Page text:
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How to downgrade your top cover health insurance and save $2000 or more

If you're paying for Gold cover you don't really need, you're spending thousands more than you have to on health insurance. 

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Last updated: 19 March 2024


Checked for accuracy by our qualified fact-checkers and verifiers. Find out more about fact-checking at CHOICE.

Need to know

  • Top-level Gold hospital insurance policies offer the maximum level of cover with no exclusions
  • A single person who doesn't really need the top cover provided by a Gold policy could save up to $2215 a year by downgrading their cover to a Silver or Silver Plus policy 
  • Health insurance premiums for Medibank, HBF, HCF, NIB, and Bupa are going up on 1 April, so now is the time to look at what you're covered for and whether you can get a better deal

With cost of living pressures increasing, you can make good savings by reviewing your health insurance. Do you know exactly what your health insurance policy covers?

According to the latest figures released by the Australian Prudential Regulation Authority (APRA), more than 12 million people, or about 45% of the population, have health insurance policies giving them cover for hospital treatment.

With premiums set to go up on 1 April and top level hospital policy premiums having increased by 31% over the past three years, it's a good idea to know exactly what you're paying for.

Are you paying for services you don't need?

CHOICE experts say that in some cases these top-level Gold policies cost more than twice as much as the cheapest Silver policy offered by the same provider. This means you could be paying a premium to secure coverage for a handful of extra services you may never need, like pregnancy and birth. 

With the cost of health insurance steadily rising, we're encouraging people to assess their level of cover to make sure they're not overpaying, and to check whether they could save money by downgrading.

For instance, a single person who doesn't really need the top cover provided by a Gold policy could save up to $2215 a year by downgrading their cover to a Silver or Silver Plus Policy with the same provider – or potentially even more if they shopped around for a better deal.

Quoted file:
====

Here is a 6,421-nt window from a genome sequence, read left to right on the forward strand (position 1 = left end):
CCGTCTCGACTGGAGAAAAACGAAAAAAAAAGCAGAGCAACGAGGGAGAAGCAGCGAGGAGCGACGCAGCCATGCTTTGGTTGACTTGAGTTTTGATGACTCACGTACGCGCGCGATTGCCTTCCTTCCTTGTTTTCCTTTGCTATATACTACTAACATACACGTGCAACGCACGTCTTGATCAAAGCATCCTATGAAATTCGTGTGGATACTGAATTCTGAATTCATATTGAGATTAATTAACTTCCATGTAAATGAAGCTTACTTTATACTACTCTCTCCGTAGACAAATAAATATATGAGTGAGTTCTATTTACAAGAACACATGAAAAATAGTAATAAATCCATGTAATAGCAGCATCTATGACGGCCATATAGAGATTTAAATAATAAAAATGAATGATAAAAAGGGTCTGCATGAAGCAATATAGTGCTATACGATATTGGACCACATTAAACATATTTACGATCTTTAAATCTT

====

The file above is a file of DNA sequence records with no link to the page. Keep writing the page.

What's the difference between Gold and Silver cover?

Gold cover is the premium level of cover. Gold policies are usually the only ones that cover you for:

  • IVF, pregnancy and birth
  • cataract eye surgery
  • hip or knee replacement
  • pain-management devices
  • sleep studies
  • insulin pumps 
  • gastric-banding surgery
  • private treatment for psychiatry, palliative care or rehabilitation.

Some people may have taken out the top level of cover for a sense of security that they'll be covered under any circumstances. But CHOICE experts say that there are better value Silver Plus policies, and even some Silver or Bronze ones, that cover some of the items listed above, and that could save you hundreds of dollars if you downgrade.

For many people, a Silver Plus policy that includes cover for rehabilitation in a private hospital… will offer better value than a Gold policy

Uta Mihm, CHOICE health insurance expert

CHOICE health insurance expert Uta Mihm says, "If you're concerned about the rising cost of living, it's vital that you check you're on the right level of health insurance cover to make sure you're only paying for what you need.

"In most cases, the only people who are getting the best deal from being on a Gold policy are those who have a chronic illness or require it for pregnancy and fertility, psychiatric treatment in hospital or weight-loss surgery, as these are exclusively offered by Gold policies.